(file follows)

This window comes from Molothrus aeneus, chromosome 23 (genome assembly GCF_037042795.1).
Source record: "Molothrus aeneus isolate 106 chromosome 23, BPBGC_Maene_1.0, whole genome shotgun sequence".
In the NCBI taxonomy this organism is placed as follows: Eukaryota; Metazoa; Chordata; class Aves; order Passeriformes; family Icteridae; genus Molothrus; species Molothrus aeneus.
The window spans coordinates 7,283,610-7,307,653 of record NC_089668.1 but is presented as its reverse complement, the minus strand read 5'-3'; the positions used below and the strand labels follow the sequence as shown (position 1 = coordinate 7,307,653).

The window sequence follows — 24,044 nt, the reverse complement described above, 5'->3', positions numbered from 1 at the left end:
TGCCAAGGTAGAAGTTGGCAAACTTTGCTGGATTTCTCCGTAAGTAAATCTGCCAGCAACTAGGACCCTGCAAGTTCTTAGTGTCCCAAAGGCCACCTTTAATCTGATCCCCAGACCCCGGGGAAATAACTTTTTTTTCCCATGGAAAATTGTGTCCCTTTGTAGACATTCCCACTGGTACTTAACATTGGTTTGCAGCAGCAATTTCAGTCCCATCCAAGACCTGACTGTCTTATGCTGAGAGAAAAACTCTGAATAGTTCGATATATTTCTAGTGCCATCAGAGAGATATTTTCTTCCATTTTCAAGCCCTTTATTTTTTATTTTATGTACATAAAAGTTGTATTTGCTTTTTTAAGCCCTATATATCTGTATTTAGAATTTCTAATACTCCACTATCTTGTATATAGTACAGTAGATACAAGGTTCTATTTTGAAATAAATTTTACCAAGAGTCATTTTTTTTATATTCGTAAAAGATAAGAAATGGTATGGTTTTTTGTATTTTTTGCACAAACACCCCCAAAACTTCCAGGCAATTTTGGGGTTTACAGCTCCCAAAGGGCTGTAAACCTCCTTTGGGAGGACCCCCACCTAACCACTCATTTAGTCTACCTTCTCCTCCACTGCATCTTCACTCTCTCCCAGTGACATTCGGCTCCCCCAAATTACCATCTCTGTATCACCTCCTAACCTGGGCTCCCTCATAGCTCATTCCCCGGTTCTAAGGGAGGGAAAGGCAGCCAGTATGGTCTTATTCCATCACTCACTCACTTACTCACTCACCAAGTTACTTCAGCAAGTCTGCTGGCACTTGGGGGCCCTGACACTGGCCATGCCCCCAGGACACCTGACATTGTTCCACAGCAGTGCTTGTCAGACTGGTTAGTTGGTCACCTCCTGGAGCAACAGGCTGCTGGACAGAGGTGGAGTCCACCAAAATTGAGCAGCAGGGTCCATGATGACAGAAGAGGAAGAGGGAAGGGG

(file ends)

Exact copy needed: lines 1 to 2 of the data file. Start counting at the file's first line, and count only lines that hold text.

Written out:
This window comes from Molothrus aeneus, chromosome 23 (genome assembly GCF_037042795.1).
Source record: "Molothrus aeneus isolate 106 chromosome 23, BPBGC_Maene_1.0, whole genome shotgun sequence".